Senior dogs make wonderful, rewarding pets, as they tend to be extremely well-behaved and affectionate. It’s understandable that owners want to give their senior pets the best life has to offer, and that includes food. Diet, as in all life stages for a dog—from puppyhood to the twilight years—is critical. There are a number of senior dog diet foods on the market, but many products labeled “adult” or “all life stage” are equally good. Beyond labels, it’s most important to evaluate foods for critical features that meet the dietary requirements for senior dogs. Here are five things to look for:
1: Elevated protein content
Muscle mass in dogs, as in people, declines with age and increased dietary protein can help to prevent that decline. Many still believe that lower-protein diets protect from kidney disease and are therefore preferred in older pets—but there simply isn’t any evidence to support this. If your senior dog has have kidney disease, talk to your vet about how to find the right balance. For senior dogs, I recommend a diet with more than 75 grams of protein per 1,000 calories (and often go higher than 90).
2: Easy to digest
Senior dogs may have less efficient digestion of critical nutrients than younger dogs, so a highly digestible diet is often preferred. Diets lower in insoluble fiber are more digestible as are those with high-quality proteins. If your dog’s appetite is also finicky, digestible diets high in fat may increase the energy absorbed per volume of food. Canned or fresh diets may generally be a bit more digestible than kibble. Some companies report the digestibility of their foods; look for those with greater than 80 percent digestibility.
3: Elevated DHA (and EPA) found in fish oil
DHA is one of the long-chain fatty acids that’s frequently discussed in fish oil. There’s emerging evidence that it may help to preserve cognitive function, like learning and memory, in older pets. Dogs will consume fish oil most easily when it’s incorporated into their food, but, if it’s not in your dog’s food, you can also supplement. The dose I often use is about 20 mg/kg per day or 45 mg per pound. (The equivalent amount when present in the food is about 500 mg DHA per 1,000 calories.) For osteoarthritic senior dogs, EPA, another fatty acid found in fish oil, will help to reduce inflammation in the joints. The minimal starting dose I’d recommend is 30 mg/kg, or a diet containing 750 mg EPA per 1,000 calories. For diets that report the combined EPA and DHA, this equates to 1.25 grams per 1,000 calories.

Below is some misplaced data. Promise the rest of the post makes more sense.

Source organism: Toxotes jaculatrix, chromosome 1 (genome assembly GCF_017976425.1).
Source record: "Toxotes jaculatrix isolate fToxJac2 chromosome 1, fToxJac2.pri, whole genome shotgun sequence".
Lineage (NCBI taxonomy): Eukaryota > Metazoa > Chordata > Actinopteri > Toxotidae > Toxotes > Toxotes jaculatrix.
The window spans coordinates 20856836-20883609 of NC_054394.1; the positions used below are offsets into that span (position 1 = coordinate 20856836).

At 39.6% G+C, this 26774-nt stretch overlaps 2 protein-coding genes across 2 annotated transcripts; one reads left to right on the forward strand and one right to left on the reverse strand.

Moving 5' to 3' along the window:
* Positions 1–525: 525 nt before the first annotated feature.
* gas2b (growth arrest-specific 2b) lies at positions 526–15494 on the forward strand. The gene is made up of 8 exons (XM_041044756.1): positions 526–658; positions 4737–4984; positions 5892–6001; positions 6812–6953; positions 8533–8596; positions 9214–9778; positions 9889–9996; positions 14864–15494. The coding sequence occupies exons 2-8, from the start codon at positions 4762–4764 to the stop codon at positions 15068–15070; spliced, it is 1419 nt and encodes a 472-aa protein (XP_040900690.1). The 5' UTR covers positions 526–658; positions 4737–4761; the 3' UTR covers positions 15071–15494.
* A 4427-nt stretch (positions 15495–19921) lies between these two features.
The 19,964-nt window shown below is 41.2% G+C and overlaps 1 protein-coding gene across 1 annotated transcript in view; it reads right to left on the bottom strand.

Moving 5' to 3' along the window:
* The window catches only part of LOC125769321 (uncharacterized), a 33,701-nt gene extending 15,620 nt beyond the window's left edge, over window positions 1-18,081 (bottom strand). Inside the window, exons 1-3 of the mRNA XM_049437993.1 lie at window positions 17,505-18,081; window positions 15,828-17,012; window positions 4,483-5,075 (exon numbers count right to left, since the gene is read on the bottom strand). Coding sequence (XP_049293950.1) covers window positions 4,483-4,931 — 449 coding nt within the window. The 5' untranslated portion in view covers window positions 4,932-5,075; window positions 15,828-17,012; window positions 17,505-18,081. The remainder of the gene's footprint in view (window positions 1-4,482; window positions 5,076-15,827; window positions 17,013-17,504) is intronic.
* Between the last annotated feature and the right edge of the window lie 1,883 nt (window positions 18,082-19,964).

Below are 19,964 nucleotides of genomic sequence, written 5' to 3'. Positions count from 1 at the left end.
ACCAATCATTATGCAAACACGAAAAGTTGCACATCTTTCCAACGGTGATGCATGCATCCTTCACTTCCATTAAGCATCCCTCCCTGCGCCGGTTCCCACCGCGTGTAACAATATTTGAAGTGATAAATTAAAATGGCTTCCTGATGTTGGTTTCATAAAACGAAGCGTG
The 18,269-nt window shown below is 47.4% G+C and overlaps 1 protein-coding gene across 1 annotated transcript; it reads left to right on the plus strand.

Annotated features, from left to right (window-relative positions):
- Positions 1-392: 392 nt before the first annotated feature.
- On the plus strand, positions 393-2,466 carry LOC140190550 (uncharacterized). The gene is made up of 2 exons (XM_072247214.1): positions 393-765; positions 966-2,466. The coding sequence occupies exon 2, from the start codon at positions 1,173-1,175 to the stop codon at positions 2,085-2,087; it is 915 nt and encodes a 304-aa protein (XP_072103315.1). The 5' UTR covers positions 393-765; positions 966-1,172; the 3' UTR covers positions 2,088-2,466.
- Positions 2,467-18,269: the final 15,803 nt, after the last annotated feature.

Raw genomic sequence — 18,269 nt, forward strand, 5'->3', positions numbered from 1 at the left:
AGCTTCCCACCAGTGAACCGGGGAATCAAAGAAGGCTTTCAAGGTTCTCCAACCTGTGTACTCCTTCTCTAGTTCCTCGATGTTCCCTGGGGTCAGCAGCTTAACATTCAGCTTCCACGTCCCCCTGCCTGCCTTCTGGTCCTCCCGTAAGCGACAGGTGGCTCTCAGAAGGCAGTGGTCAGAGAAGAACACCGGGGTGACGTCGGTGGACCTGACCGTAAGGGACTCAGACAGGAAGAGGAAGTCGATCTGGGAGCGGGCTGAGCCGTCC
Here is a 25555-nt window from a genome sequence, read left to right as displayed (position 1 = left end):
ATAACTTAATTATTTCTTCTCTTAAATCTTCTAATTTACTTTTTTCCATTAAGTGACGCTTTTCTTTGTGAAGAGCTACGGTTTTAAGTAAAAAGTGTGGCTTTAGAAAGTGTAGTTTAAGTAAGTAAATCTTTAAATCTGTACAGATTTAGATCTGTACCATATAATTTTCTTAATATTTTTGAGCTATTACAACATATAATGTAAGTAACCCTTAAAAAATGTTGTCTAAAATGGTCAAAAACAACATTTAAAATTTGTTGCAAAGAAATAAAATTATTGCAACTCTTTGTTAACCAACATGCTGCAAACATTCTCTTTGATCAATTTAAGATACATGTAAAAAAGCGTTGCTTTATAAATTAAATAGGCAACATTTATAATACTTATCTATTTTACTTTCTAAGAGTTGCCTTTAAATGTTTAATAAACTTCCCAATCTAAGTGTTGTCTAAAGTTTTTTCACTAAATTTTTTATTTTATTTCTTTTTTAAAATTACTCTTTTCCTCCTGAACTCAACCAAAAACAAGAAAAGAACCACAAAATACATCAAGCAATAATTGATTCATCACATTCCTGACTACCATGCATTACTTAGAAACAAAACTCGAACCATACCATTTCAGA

4: Elevated vitamin and mineral content
Senior pets are generally less active than younger pets, and so they should be fed fewer calories to prevent weight gain. What they shouldn’t get, though, is fewer vitamins and minerals—so the food should be fortified with adequate amounts, especially once they’re eating less of it. All life stages foods will in some cases have higher amounts of vitamins and minerals than adult foods, as should diets designed for calorie restriction. A veterinary nutritionist can help to evaluate whether the concentrations are appropriate for your dog’s needs. (To find a vet nutritionist near you, check out acvn.org.)
5: Highly palatable
Senior dogs may show changes in their appetite and eating cycle—this could be due to cognitive changes, underlying medical conditions, altered metabolism, and changes in their sleep-wake cycle, and other habits. To keep senior dogs eating properly and on a schedule, it’s important to offer a food they enjoy. Many canned and fresh dog foods are more palatable than their kibble counterparts. Just be warned that once you offer these foods, your dog may become very selective—and often win in a battle of wills. That means you should offer these foods only when you’re prepared to feed them long-term. Dogs’ flavor preferences are for fat first, then protein, then carbohydrate. Feeding a higher-protein diet also comes with the benefits mentioned above. I often recommend a rotational feeding strategy for all my clients, but especially for senior dogs. And keep some flavors in reserve—senior dogs with medical conditions may develop an aversion to the flavors they were eating while sick, and you’ll want something new and tasty to sub in.